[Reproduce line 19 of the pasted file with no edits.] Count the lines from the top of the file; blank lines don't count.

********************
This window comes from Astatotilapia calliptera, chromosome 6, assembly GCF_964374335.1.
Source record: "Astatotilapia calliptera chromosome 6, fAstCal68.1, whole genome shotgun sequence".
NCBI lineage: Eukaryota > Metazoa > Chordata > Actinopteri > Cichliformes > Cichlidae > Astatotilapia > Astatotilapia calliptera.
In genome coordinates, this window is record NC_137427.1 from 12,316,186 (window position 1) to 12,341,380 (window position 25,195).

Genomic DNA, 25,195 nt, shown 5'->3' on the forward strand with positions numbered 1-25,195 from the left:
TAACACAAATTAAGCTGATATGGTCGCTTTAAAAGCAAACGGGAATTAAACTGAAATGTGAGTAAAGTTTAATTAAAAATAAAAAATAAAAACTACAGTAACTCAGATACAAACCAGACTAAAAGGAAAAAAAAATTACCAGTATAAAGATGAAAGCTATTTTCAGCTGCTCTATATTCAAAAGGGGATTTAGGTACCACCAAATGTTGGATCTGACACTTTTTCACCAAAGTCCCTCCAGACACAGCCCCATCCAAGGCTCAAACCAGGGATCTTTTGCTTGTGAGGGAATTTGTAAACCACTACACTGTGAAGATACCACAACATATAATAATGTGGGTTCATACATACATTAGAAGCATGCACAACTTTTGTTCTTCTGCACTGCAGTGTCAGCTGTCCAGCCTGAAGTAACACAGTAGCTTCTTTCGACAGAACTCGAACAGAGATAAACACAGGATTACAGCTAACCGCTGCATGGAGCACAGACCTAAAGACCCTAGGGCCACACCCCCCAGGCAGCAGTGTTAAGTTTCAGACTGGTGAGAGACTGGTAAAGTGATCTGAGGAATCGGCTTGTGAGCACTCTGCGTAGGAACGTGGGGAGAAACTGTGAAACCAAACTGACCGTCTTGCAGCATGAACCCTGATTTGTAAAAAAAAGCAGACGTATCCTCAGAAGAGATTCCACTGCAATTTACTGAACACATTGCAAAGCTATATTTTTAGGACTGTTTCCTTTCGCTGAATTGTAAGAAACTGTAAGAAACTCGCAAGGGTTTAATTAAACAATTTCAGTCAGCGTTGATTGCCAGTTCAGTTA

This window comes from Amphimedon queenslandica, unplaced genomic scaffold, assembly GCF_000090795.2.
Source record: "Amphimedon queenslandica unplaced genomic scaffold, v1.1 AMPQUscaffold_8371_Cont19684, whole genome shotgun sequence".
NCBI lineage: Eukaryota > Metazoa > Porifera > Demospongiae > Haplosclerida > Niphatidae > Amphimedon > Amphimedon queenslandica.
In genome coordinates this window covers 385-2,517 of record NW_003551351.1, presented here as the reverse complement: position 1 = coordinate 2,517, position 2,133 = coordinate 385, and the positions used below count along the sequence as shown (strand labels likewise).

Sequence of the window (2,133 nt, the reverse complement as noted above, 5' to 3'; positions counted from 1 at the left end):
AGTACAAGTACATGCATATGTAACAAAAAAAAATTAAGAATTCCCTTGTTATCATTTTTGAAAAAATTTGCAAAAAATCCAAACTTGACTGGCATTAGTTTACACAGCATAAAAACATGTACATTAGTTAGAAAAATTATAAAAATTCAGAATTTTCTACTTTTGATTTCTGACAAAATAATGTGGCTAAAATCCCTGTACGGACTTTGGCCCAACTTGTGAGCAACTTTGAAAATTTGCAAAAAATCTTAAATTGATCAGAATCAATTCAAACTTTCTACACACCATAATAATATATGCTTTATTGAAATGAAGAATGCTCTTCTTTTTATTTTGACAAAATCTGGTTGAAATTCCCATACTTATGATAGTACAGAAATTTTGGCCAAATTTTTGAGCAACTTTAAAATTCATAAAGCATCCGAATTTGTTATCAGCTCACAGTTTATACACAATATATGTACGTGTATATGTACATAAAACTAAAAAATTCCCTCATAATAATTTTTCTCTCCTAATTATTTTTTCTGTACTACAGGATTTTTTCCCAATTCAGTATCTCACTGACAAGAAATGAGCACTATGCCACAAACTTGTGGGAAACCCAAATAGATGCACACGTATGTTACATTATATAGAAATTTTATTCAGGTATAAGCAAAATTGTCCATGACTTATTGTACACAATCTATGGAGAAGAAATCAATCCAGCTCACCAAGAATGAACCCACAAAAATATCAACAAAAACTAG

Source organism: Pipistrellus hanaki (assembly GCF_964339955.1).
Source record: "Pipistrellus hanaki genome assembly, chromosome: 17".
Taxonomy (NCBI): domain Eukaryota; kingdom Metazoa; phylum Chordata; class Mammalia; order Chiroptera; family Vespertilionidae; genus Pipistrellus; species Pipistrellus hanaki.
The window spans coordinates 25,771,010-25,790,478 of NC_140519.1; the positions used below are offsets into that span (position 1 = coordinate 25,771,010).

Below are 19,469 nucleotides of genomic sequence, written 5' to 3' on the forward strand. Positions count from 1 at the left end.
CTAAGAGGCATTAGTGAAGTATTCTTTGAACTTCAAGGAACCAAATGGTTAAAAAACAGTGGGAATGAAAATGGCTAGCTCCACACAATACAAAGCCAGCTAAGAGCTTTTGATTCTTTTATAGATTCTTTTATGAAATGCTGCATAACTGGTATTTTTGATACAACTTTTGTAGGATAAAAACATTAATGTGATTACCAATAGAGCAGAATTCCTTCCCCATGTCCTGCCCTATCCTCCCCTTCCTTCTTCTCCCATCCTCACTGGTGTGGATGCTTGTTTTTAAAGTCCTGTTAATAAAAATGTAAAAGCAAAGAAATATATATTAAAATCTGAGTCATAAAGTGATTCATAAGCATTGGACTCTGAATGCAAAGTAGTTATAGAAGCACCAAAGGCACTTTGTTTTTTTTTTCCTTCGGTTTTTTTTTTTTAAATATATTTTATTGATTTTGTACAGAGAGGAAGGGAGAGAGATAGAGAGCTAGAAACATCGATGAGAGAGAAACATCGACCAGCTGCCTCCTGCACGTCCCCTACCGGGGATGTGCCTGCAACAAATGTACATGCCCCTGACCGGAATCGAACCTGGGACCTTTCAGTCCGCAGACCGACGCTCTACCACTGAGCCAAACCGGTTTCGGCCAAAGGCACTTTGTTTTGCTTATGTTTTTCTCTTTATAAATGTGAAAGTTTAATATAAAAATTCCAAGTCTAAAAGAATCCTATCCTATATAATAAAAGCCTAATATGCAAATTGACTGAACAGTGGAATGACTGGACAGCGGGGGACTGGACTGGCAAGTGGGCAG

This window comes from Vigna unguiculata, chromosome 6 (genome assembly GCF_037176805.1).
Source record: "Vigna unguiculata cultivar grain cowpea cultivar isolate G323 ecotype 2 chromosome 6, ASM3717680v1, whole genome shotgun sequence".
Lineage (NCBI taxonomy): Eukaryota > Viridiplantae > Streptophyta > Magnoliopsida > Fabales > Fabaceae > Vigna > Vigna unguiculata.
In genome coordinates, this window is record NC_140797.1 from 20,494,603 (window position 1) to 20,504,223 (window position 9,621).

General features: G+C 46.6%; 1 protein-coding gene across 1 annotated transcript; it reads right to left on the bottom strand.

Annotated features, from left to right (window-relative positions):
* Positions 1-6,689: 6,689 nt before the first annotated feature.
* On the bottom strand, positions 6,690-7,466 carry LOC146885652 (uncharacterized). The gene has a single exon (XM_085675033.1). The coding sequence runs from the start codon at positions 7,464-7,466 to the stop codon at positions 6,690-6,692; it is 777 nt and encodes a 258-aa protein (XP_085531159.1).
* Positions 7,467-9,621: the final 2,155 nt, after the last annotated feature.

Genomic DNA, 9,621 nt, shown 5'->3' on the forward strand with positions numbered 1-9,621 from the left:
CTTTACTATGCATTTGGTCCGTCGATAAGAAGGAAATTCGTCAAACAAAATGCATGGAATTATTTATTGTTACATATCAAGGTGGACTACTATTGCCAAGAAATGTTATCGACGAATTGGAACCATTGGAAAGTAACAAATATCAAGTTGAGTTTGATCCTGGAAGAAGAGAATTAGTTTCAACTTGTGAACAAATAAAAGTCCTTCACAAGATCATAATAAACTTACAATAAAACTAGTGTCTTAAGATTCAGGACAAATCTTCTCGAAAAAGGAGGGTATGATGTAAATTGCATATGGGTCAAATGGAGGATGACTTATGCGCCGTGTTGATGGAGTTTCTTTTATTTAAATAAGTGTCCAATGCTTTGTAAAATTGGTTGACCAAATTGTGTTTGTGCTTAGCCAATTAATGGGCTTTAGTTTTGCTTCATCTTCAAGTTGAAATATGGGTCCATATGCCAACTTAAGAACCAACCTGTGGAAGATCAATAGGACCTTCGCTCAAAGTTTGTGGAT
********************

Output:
This window comes from Vigna unguiculata, chromosome 6 (genome assembly GCF_037176805.1).